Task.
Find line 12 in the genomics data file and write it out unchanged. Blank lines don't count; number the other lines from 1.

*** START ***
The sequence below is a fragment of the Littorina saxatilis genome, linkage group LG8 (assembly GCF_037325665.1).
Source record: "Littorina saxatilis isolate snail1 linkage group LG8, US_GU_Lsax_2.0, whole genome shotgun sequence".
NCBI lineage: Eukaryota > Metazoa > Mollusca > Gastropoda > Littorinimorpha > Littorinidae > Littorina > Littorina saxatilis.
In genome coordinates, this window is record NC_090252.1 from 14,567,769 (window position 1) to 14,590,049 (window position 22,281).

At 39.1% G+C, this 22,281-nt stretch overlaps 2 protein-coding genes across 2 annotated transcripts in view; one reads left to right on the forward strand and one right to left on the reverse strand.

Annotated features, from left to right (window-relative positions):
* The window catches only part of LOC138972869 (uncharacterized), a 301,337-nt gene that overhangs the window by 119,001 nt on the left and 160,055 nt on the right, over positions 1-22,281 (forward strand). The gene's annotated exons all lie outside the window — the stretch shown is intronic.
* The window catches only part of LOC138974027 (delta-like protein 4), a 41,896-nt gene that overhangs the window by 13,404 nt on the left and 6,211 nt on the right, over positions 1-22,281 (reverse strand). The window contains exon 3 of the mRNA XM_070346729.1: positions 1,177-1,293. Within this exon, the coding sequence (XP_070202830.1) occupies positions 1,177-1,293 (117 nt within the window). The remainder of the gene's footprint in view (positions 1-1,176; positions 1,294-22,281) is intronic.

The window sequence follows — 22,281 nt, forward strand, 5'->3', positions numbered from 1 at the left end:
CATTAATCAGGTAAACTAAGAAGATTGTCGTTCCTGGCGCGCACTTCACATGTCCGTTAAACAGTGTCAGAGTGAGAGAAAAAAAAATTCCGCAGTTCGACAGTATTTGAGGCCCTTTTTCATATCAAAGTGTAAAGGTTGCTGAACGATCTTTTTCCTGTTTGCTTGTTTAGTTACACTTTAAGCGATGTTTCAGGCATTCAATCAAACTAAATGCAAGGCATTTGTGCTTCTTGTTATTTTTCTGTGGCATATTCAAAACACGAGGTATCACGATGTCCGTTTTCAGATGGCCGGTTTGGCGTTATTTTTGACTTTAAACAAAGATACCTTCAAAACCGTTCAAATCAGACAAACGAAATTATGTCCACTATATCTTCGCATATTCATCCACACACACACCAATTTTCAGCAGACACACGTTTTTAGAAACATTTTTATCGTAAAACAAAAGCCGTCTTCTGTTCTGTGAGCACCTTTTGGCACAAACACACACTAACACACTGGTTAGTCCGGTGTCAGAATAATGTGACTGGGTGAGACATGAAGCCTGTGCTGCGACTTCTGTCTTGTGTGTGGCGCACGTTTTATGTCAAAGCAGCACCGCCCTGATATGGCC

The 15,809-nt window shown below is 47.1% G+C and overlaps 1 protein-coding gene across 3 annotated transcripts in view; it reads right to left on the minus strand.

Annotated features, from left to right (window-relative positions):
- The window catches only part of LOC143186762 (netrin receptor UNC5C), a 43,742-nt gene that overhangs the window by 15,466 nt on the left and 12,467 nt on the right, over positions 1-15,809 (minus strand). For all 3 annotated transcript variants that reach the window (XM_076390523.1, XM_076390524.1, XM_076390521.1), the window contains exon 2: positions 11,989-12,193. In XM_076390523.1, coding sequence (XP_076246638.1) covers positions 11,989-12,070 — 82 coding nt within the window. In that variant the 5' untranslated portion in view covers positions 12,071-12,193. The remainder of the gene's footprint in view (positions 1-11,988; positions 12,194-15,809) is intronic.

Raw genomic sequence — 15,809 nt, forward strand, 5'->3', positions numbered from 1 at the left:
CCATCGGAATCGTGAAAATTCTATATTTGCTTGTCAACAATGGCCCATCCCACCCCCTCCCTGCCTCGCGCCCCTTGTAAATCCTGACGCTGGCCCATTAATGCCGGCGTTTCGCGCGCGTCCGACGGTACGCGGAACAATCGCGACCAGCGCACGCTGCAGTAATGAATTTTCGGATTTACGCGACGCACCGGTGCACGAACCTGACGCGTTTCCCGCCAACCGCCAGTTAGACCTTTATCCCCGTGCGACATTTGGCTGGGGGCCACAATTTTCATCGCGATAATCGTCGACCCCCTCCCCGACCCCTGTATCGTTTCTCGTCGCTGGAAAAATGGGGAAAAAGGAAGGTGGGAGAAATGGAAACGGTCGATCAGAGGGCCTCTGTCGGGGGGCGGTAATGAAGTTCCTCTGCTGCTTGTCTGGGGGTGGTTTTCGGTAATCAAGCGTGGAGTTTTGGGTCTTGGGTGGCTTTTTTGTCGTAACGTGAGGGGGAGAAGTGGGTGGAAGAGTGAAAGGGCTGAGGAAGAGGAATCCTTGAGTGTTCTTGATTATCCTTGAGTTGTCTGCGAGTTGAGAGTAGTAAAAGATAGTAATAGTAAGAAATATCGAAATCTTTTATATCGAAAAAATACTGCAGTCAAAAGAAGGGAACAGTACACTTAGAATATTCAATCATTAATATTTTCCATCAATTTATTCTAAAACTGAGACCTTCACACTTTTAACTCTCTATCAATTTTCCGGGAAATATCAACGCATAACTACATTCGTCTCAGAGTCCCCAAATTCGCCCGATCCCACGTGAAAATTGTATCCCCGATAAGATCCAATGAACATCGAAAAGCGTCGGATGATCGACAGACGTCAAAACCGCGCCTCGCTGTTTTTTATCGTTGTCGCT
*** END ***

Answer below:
Annotated features, from left to right (window-relative positions):